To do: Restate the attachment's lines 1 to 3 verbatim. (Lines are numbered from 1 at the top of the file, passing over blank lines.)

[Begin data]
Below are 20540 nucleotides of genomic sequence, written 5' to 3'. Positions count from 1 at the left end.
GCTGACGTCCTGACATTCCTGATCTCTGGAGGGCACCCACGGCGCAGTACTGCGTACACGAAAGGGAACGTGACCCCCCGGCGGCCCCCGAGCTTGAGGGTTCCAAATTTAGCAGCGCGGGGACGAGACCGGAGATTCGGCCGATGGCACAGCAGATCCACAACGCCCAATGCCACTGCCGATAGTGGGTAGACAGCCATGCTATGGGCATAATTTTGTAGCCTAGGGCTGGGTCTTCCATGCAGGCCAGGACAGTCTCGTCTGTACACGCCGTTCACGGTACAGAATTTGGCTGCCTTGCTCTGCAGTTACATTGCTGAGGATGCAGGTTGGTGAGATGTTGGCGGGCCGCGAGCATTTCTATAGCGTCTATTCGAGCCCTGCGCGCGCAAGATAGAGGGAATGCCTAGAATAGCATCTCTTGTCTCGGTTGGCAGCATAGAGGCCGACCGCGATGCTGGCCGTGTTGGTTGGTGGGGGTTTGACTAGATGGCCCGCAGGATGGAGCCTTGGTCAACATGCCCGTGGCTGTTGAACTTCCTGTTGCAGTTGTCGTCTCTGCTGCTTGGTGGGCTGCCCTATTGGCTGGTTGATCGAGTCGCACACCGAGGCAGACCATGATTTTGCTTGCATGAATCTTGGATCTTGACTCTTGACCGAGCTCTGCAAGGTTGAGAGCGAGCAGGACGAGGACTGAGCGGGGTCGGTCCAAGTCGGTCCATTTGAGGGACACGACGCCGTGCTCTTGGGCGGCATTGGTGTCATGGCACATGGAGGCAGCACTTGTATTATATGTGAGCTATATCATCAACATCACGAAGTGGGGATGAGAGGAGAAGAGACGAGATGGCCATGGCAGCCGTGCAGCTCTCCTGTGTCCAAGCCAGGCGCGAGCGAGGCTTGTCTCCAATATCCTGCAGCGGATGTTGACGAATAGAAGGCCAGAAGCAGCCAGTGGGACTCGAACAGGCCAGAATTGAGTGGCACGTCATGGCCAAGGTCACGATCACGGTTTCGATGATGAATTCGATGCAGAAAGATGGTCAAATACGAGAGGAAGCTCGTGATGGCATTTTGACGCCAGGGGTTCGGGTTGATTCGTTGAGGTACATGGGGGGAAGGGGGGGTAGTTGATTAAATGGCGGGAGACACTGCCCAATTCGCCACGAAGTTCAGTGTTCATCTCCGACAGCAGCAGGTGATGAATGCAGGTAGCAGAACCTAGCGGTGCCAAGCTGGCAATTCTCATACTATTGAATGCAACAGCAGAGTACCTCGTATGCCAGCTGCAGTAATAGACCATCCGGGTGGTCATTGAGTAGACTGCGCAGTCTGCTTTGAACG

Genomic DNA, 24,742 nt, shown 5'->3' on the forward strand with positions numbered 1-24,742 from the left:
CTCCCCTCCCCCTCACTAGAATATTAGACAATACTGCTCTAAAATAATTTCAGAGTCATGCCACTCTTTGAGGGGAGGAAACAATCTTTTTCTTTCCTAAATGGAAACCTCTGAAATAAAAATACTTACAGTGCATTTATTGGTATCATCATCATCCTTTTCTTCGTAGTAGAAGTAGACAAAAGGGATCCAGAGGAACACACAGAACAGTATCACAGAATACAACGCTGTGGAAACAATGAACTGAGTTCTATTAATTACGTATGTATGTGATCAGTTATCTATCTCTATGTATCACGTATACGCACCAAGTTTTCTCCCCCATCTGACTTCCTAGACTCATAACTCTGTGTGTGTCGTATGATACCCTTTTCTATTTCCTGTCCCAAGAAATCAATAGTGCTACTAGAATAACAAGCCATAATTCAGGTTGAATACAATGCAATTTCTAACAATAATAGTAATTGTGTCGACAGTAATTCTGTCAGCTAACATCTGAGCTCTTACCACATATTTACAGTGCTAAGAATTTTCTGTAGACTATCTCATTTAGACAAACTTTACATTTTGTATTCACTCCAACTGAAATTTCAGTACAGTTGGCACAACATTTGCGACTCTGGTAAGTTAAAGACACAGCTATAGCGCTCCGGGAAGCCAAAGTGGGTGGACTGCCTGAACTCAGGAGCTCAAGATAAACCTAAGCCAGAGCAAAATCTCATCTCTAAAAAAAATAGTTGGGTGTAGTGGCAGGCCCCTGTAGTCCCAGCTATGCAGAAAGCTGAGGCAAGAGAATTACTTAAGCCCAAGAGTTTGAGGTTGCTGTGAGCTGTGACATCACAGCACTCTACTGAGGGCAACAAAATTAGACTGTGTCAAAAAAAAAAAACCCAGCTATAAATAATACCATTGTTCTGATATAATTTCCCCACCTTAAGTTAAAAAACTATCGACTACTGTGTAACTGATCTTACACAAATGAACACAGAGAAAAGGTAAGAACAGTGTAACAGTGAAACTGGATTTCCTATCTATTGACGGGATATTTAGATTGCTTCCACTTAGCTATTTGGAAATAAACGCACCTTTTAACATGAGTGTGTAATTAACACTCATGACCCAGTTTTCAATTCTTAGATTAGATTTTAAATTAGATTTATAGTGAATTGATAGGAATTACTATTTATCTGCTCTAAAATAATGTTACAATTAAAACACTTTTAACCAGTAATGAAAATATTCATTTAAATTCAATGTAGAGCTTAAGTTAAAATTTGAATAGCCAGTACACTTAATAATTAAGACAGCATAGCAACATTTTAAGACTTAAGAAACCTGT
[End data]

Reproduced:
Below are 20540 nucleotides of genomic sequence, written 5' to 3'. Positions count from 1 at the left end.
GCTGACGTCCTGACATTCCTGATCTCTGGAGGGCACCCACGGCGCAGTACTGCGTACACGAAAGGGAACGTGACCCCCCGGCGGCCCCCGAGCTTGAGGGTTCCAAATTTAGCAGCGCGGGGACGAGACCGGAGATTCGGCCGATGGCACAGCAGATCCACAACGCCCAATGCCACTGCCGATAGTGGGTAGACAGCCATGCTATGGGCATAATTTTGTAGCCTAGGGCTGGGTCTTCCATGCAGGCCAGGACAGTCTCGTCTGTACACGCCGTTCACGGTACAGAATTTGGCTGCCTTGCTCTGCAGTTACATTGCTGAGGATGCAGGTTGGTGAGATGTTGGCGGGCCGCGAGCATTTCTATAGCGTCTATTCGAGCCCTGCGCGCGCAAGATAGAGGGAATGCCTAGAATAGCATCTCTTGTCTCGGTTGGCAGCATAGAGGCCGACCGCGATGCTGGCCGTGTTGGTTGGTGGGGGTTTGACTAGATGGCCCGCAGGATGGAGCCTTGGTCAACATGCCCGTGGCTGTTGAACTTCCTGTTGCAGTTGTCGTCTCTGCTGCTTGGTGGGCTGCCCTATTGGCTGGTTGATCGAGTCGCACACCGAGGCAGACCATGATTTTGCTTGCATGAATCTTGGATCTTGACTCTTGACCGAGCTCTGCAAGGTTGAGAGCGAGCAGGACGAGGACTGAGCGGGGTCGGTCCAAGTCGGTCCATTTGAGGGACACGACGCCGTGCTCTTGGGCGGCATTGGTGTCATGGCACATGGAGGCAGCACTTGTATTATATGTGAGCTATATCATCAACATCACGAAGTGGGGATGAGAGGAGAAGAGACGAGATGGCCATGGCAGCCGTGCAGCTCTCCTGTGTCCAAGCCAGGCGCGAGCGAGGCTTGTCTCCAATATCCTGCAGCGGATGTTGACGAATAGAAGGCCAGAAGCAGCCAGTGGGACTCGAACAGGCCAGAATTGAGTGGCACGTCATGGCCAAGGTCACGATCACGGTTTCGATGATGAATTCGATGCAGAAAGATGGTCAAATACGAGAGGAAGCTCGTGATGGCATTTTGACGCCAGGGGTTCGGGTTGATTCGTTGAGGTACATGGGGGGAAGGGGGGGTAGTTGATTAAATGGCGGGAGACACTGCCCAATTCGCCACGAAGTTCAGTGTTCATCTCCGACAGCAGCAGGTGATGAATGCAGGTAGCAGAACCTAGCGGTGCCAAGCTGGCAATTCTCATACTATTGAATGCAACAGCAGAGTACCTCGTATGCCAGCTGCAGTAATAGACCATCCGGGTGGTCATTGAGTAGACTGCGCAGTCTGCTTTGAACG

Genomic DNA, 24,742 nt, shown 5'->3' on the forward strand with positions numbered 1-24,742 from the left: